Teju Cole, 2012 PEN/Hemingway Award Winner for Open City
Q: In your new book Blind Spot you combine text with images. Please explain the inspiration for the creation, and talk about some of the photo-text combinations.
A: When I began to pair photographs with text, with the intention of making a book, the process was organic. On the one hand, I had jotted notes about a given location or idea; on the other hand, I’d have a photo I had selected from my archive of thousands, a photo that called to me in some insistent way. The work was then to introduce the unfinished writing to the as yet uncontextualized photograph. Once I began this work, I fell into a rhythm with it, I was very energized by it, and I wanted to do one or two every day. I ended up with a hundred and fifty pairs. It was very intense and satisfying work.But even before I got far into the process, I realized that this method had a number of indirect antecedents. Chris Marker’s “Sans Soleil,” a film from the early 80s that hovered beautifully between fiction and documentary, was especially on my mind. I treasure that film for its capacious range, but also for its brilliant use of montage. Marker really made me feel more confident about moving boldly from one image to a radically different one, and on to the next, and to trust that the subterranean connection between these images would eventually become evident. I also thought a lot about John Szarkowski’s book on Atget, which used Atget’s photographs and Szarkowski’s interpretive text in this 1:1 fashion. Other influences on Blind Spot include the photographers Luigi Ghirri, William Eggleston, and Stephen Shore; writers like Emily Dickinson, Roland Barthes, and James Salter; and people who work brilliantly across genres like Michael Ondaatje, Anne Carson, and John Berger. I try to be as open as possible to as many influences as possible, making use of whatever I need and discarding whatever I don’t.
Q: Why is the book titled Blind Spot?
A: One morning in early 2011, I woke up to the astonishing discovery that I was blind in one eye. I eventually got a diagnosis of retinal damage, a condition the doctor called Big Blind Spot Syndrome. My eyesight did return, after a couple of days, but the idea of the “blind spot,” which I had already evoked in a passage in my novel Open City, stuck with me. The metaphorical resonance of it was certainly poignant: what do we miss when we look at a scene or think about a situation? And when I started to put this new book together, I also knew that I wanted to think about how this brush with blindness had changed my photography.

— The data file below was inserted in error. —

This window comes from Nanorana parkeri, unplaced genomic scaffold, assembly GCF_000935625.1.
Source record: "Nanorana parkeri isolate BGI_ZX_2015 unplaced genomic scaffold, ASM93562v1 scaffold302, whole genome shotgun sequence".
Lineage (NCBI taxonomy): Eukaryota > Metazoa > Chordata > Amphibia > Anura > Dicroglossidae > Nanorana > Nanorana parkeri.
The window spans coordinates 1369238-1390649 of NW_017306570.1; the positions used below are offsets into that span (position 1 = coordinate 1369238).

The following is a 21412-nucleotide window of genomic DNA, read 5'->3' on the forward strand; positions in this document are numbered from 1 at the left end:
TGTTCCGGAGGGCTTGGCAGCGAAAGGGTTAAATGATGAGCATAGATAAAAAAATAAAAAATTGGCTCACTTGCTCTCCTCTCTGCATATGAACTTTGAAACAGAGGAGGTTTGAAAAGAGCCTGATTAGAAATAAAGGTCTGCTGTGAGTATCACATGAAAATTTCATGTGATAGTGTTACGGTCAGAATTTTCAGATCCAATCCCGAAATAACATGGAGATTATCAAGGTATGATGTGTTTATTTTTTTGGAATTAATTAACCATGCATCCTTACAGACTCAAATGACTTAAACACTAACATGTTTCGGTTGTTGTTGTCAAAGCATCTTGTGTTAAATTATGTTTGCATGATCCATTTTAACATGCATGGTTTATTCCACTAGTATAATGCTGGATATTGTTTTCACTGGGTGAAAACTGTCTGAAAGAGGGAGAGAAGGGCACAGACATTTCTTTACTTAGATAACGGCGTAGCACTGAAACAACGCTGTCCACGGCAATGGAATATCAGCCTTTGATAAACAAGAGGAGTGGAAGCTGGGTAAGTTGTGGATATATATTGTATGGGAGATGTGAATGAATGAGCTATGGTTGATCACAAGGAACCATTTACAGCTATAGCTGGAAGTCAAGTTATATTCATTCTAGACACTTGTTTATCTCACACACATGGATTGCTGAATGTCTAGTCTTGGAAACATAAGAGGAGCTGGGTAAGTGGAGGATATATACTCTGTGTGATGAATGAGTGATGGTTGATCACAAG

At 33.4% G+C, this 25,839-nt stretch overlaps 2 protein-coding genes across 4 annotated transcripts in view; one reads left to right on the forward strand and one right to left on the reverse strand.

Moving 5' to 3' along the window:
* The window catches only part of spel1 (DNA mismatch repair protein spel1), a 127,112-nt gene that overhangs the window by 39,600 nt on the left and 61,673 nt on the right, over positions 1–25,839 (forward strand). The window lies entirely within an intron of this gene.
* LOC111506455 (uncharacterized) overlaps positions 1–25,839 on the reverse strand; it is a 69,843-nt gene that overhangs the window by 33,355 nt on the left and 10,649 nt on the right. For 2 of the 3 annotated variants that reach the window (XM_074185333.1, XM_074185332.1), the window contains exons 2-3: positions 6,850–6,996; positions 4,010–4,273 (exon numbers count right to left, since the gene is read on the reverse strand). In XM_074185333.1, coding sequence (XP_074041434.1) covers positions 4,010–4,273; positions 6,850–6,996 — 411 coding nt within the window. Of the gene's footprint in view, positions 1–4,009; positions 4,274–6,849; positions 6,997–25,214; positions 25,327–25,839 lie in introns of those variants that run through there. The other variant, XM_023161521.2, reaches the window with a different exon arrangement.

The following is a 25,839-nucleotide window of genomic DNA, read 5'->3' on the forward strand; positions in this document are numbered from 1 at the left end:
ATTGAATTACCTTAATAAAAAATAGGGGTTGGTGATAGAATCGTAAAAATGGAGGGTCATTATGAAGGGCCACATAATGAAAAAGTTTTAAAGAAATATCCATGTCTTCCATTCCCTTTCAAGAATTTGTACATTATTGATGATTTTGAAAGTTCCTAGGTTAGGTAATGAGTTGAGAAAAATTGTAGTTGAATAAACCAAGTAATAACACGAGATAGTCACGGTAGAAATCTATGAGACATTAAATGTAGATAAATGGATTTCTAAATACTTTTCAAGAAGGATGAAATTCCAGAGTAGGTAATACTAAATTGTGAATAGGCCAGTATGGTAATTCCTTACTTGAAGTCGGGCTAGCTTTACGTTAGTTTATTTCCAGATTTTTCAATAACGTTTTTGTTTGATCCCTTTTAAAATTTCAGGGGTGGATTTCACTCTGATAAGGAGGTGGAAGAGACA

Q: What is your philosophy regarding photography as a medium in which artists can tell their stories, and how does photography differ from prose, poetry, or drama?
A: They’re all remarkably similar for me; art in any form requires a certain level of craft, precision, and excellence. But these constituent parts have to transcend technique and somehow arrive at necessary utterance. My mind is in a very similar place when I’m writing and when I’m taking or selecting photographs. When I’m working, I’m aware that there’s something that needs to be served, and my goal is always to identify what that thing is and to serve it as best as I can. In a strange way, the particular form or genre I’m working in is superfluous, or at least secondary.
Q: You were born in the United States, but raised in Nigeria. How does this fact play into your writing and photography?
A: I’m a dual citizen, and this is not only a fact of paperwork for me. It means that I’m thinking about Nigeria and the United States both of them, all the time. I think about societal order, about philosophies of government, about the embedded culture of each place, about the relative power and influence of each country; and I use all this as a launching pad for thinking about and engaging with the world at large.
Q: Open City won several awards including the PEN/Hemingway Award. Please explain your inspiration for the novel.
A: I feel very fortunate to have written Open City and to have been so well rewarded for it. The book began like this: late in 2006, I was finally ready to put down some words about 9/11, not as an explanation or study of what five years in the city after that event had felt like, but as an affective response. I sat down one evening, wrote the words “Open City” at the top of a page, and began to unfold a narrative about a man living in New York. The man was an invention, but I slowly got into his head. The book took three years to write, a process entailing mostly long walks, night and day, interspersed with brief periods of writing things down.
Q: Do you remember where you were when you received the news that you won the PEN/Hemingway Award?
A: I was at my kitchen table in Brooklyn. It was afternoon. I was dazed and when I emerged out of the daze, very happy. I don’t think I’d ever won anything before. It’ll always be special to me.
Q: What is your favorite Ernest Hemingway book or story and why?
A: The Old Man and the Sea was one of the first books that made me realize that a book is something that doesn’t just emerge perfected, that it is made and shaped by an artist, that the artist charges the book with carefully calculated psychological effects. I first read The Old Man and the Sea when I was nineteen. Not only do I remember the book’s plot, I remember where I was over the couple of days it took me to read it: in Boston, on the trains there, and in a café in Cambridge.
Q: What are you working on now, and how can your readers stay in touch with you?
A: I’m engaged in a new photography project and a long-term non-fiction project, in addition to my monthly photography column for the New York Times Magazine. Life is pleasantly but intimidatingly busy. I don’t think I’m lazy, but I’m fairly disorganized. Readers can find me on my Facebook author page, where I mostly share news, or on Instagram (@_tejucole), which I use creatively.